• \$\begingroup\$ @pacmaninbw The destroyContents also deletes the pointed data. @kundor I did not think about this, thanks. @Phrancis Thank you. \$\endgroup\$ – P. Rodriguez Apr 7 '16 at 15:00
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I see no reason to have this be an entirely new data structure that inherits from std::list<T>. All of the new member functions you've defined are really just wrapper functions that could just be delegated to std::list<T> functions or functions that could be implemented as regular procedural functions.

For example, the contains() and at() and insertItem() (which should really just be named insertItemBefore()) functions could simply be:

namespace list_util {

template <class T>
bool contains(const std::list<T>& l, const T& elem)
{
    return std::find(l.begin(), l.end(), elem) != l.end();
}

template <class T>
T& at(const std::list<T>& l, std::size_t index)
{
    assert(index < l.size());
    auto begin = l.begin();
    std::advance(begin, index);
    return *begin;
}

template <class T>
bool insertItemBefore(std::list<T>& l, const T& ref_item, const T& elem)
{
    auto itemItr = std::find(l.begin(), l.end(), ref_item);

    // if we found the item, itemItr != l.end()
    if (itemItr != l.end()) {
        l.insert(itemItr, elem);
        return true;
    }
    return false;
}

}

You'd have to #include<algorithm> and #include<iterator> for this to work. Notice that the index parameter is now std::size_t to avoid having to check for negative indexes. They could then simply be called as: list_util::contains(the_list, elem); and list_util::at(the_list, the_index);.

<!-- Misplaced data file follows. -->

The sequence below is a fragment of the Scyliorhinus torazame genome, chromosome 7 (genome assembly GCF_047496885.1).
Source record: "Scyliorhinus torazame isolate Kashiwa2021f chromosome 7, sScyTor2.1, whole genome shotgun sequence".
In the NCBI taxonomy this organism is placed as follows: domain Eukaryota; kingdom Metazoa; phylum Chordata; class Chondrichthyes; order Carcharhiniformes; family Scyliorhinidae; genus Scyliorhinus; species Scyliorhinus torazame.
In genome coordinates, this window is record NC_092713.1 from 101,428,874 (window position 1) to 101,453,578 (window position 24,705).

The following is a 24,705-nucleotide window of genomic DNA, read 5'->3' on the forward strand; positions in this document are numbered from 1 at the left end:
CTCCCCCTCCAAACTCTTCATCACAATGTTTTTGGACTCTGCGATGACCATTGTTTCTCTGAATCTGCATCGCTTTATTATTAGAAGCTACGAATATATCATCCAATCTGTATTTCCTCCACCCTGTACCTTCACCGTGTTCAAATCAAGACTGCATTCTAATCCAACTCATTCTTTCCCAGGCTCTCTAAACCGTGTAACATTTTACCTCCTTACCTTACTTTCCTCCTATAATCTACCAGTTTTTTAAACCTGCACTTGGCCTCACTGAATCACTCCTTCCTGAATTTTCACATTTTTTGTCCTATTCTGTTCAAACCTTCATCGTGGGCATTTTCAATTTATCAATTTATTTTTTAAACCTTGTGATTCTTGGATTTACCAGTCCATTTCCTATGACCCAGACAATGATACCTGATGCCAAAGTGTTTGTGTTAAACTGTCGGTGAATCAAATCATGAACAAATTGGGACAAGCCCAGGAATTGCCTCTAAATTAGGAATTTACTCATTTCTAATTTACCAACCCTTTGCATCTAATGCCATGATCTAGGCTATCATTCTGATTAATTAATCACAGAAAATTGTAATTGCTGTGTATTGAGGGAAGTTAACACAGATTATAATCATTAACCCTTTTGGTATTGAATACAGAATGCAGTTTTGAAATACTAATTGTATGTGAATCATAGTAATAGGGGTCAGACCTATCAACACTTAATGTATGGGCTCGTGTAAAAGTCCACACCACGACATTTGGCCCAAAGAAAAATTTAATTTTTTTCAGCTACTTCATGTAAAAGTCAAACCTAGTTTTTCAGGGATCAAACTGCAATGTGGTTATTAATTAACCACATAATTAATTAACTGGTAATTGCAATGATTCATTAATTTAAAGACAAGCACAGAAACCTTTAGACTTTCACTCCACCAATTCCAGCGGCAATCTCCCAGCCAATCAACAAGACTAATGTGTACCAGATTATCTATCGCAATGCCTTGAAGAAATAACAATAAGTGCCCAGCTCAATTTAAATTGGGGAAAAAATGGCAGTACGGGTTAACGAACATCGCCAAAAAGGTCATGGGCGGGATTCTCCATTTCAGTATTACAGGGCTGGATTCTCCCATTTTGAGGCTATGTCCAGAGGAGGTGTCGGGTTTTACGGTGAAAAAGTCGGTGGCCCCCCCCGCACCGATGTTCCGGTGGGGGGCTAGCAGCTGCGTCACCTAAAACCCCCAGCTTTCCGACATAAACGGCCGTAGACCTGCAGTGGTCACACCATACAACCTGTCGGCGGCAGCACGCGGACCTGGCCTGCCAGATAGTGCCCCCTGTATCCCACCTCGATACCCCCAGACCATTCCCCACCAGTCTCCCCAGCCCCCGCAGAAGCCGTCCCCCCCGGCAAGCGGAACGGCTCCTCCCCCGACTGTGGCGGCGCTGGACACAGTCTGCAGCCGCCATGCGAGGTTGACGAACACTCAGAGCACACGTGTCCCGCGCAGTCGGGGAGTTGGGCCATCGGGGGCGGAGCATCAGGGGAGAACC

Moreover, containsDoubloons() could be implemented using std::find() and destroyContents() is really just a call to std::list<T>::clear():

namespace list_util {

template<class T>
bool containsDoubloons(const std::list<T>& l)
{
    for (auto it = l.begin(); it != l.end(); ++it) {
        const auto beginItr = std::next(it);
        if (beginItr != l.end() && 
            std::find(beginItr, l.end(), *it) != l.end()) {
            return true;
        }
    }
    return false;
}

template<class T>
void destroyContents(std::list<T>& l)
{
    l.clear();
}

}

Moreover, since the new functions we've written are completely generic and use the STL iterators for all operations, there's no reason to limit them only to std::list<T>. We could allow any container of containing T to be a parameter. An example is the contains() function:

template < template <class> class C, class T>
bool contains(const C<T>& cont, const T& elem)
{
    return std::find(cont.begin(), cont.end(), elem) != cont.end();
}
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  • \$\begingroup\$ Thank you for your time. I figure out I need to work on my C++ a little bit... \$\endgroup\$ – P. Rodriguez Apr 7 '16 at 15:02
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I don't think the idea is sound in the first place. First, destroyContains is definitely wrong. Use a container ot std::unique_ptr<> if you have reponsibility of the content. If you don't know if you have, solve the issue, that's a really bad code smell.

Then, if you need to have a container of unique elements, why are you using a list? If you need ordering, use a set, if you don't need ordering, use an ordered_set.

What you are trying to do is definitely not what you should be doing. Sorry, you definitely must not do this.

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  • \$\begingroup\$ BTW, the destructor should not be virtual and is useless here as the parent destructor is obviously not virtual. \$\endgroup\$ – Matthieu Brucher May 23 '16 at 14:05